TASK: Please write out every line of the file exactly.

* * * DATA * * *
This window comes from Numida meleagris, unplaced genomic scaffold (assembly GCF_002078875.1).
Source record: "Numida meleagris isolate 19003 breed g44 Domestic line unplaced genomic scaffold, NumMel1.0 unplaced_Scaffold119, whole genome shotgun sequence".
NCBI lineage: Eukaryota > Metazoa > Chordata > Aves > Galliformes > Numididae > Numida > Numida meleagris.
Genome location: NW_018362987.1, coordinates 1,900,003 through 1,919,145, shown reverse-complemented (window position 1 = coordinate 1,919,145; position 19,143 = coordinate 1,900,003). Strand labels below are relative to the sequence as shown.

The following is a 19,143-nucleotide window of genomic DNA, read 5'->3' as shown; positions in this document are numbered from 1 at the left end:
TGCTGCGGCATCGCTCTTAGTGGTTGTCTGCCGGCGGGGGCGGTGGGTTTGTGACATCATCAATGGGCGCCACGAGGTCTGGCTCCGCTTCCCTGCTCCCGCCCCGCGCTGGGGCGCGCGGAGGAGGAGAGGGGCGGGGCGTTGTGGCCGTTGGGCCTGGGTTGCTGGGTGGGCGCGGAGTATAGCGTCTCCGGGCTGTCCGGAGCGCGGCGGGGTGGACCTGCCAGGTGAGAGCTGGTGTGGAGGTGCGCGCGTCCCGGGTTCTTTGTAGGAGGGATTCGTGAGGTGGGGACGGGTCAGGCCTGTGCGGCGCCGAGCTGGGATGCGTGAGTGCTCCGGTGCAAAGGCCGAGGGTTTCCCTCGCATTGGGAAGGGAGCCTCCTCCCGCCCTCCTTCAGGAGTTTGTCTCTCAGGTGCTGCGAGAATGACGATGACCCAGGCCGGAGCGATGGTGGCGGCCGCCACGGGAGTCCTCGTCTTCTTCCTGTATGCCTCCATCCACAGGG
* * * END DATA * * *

This window comes from Numida meleagris, unplaced genomic scaffold (assembly GCF_002078875.1).
Source record: "Numida meleagris isolate 19003 breed g44 Domestic line unplaced genomic scaffold, NumMel1.0 unplaced_Scaffold119, whole genome shotgun sequence".
NCBI lineage: Eukaryota > Metazoa > Chordata > Aves > Galliformes > Numididae > Numida > Numida meleagris.
Genome location: NW_018362987.1, coordinates 1,900,003 through 1,919,145, shown reverse-complemented (window position 1 = coordinate 1,919,145; position 19,143 = coordinate 1,900,003). Strand labels below are relative to the sequence as shown.

The following is a 19,143-nucleotide window of genomic DNA, read 5'->3' as shown; positions in this document are numbered from 1 at the left end:
TGCTGCGGCATCGCTCTTAGTGGTTGTCTGCCGGCGGGGGCGGTGGGTTTGTGACATCATCAATGGGCGCCACGAGGTCTGGCTCCGCTTCCCTGCTCCCGCCCCGCGCTGGGGCGCGCGGAGGAGGAGAGGGGCGGGGCGTTGTGGCCGTTGGGCCTGGGTTGCTGGGTGGGCGCGGAGTATAGCGTCTCCGGGCTGTCCGGAGCGCGGCGGGGTGGACCTGCCAGGTGAGAGCTGGTGTGGAGGTGCGCGCGTCCCGGGTTCTTTGTAGGAGGGATTCGTGAGGTGGGGACGGGTCAGGCCTGTGCGGCGCCGAGCTGGGATGCGTGAGTGCTCCGGTGCAAAGGCCGAGGGTTTCCCTCGCATTGGGAAGGGAGCCTCCTCCCGCCCTCCTTCAGGAGTTTGTCTCTCAGGTGCTGCGAGAATGACGATGACCCAGGCCGGAGCGATGGTGGCGGCCGCCACGGGAGTCCTCGTCTTCTTCCTGTATGCCTCCATCCACAGGG